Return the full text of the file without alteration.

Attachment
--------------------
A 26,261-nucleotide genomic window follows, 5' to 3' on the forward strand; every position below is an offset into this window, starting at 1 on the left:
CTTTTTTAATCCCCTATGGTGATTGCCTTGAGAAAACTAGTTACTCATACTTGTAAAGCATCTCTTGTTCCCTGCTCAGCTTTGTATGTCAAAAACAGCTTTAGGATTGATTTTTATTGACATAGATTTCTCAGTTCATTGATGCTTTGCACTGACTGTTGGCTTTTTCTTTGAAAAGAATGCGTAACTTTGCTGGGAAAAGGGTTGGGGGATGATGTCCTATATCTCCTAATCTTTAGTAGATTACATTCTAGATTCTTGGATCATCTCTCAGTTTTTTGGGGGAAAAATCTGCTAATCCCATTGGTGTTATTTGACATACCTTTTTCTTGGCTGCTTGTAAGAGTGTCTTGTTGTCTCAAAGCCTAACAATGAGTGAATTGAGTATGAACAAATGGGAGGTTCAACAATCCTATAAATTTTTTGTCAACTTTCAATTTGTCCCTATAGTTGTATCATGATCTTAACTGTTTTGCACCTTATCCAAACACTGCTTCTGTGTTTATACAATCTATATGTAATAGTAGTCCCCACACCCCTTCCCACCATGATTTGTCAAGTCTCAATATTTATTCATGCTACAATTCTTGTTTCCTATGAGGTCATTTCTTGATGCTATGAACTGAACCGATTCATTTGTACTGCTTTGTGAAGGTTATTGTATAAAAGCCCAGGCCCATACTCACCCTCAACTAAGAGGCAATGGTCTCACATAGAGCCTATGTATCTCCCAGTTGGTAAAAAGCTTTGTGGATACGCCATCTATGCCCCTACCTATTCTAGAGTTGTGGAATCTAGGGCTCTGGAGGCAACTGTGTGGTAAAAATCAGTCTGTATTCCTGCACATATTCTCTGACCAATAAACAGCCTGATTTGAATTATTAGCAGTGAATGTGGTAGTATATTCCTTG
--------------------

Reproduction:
A 26,261-nucleotide genomic window follows, 5' to 3' on the forward strand; every position below is an offset into this window, starting at 1 on the left:
CTTTTTTAATCCCCTATGGTGATTGCCTTGAGAAAACTAGTTACTCATACTTGTAAAGCATCTCTTGTTCCCTGCTCAGCTTTGTATGTCAAAAACAGCTTTAGGATTGATTTTTATTGACATAGATTTCTCAGTTCATTGATGCTTTGCACTGACTGTTGGCTTTTTCTTTGAAAAGAATGCGTAACTTTGCTGGGAAAAGGGTTGGGGGATGATGTCCTATATCTCCTAATCTTTAGTAGATTACATTCTAGATTCTTGGATCATCTCTCAGTTTTTTGGGGGAAAAATCTGCTAATCCCATTGGTGTTATTTGACATACCTTTTTCTTGGCTGCTTGTAAGAGTGTCTTGTTGTCTCAAAGCCTAACAATGAGTGAATTGAGTATGAACAAATGGGAGGTTCAACAATCCTATAAATTTTTTGTCAACTTTCAATTTGTCCCTATAGTTGTATCATGATCTTAACTGTTTTGCACCTTATCCAAACACTGCTTCTGTGTTTATACAATCTATATGTAATAGTAGTCCCCACACCCCTTCCCACCATGATTTGTCAAGTCTCAATATTTATTCATGCTACAATTCTTGTTTCCTATGAGGTCATTTCTTGATGCTATGAACTGAACCGATTCATTTGTACTGCTTTGTGAAGGTTATTGTATAAAAGCCCAGGCCCATACTCACCCTCAACTAAGAGGCAATGGTCTCACATAGAGCCTATGTATCTCCCAGTTGGTAAAAAGCTTTGTGGATACGCCATCTATGCCCCTACCTATTCTAGAGTTGTGGAATCTAGGGCTCTGGAGGCAACTGTGTGGTAAAAATCAGTCTGTATTCCTGCACATATTCTCTGACCAATAAACAGCCTGATTTGAATTATTAGCAGTGAATGTGGTAGTATATTCCTTG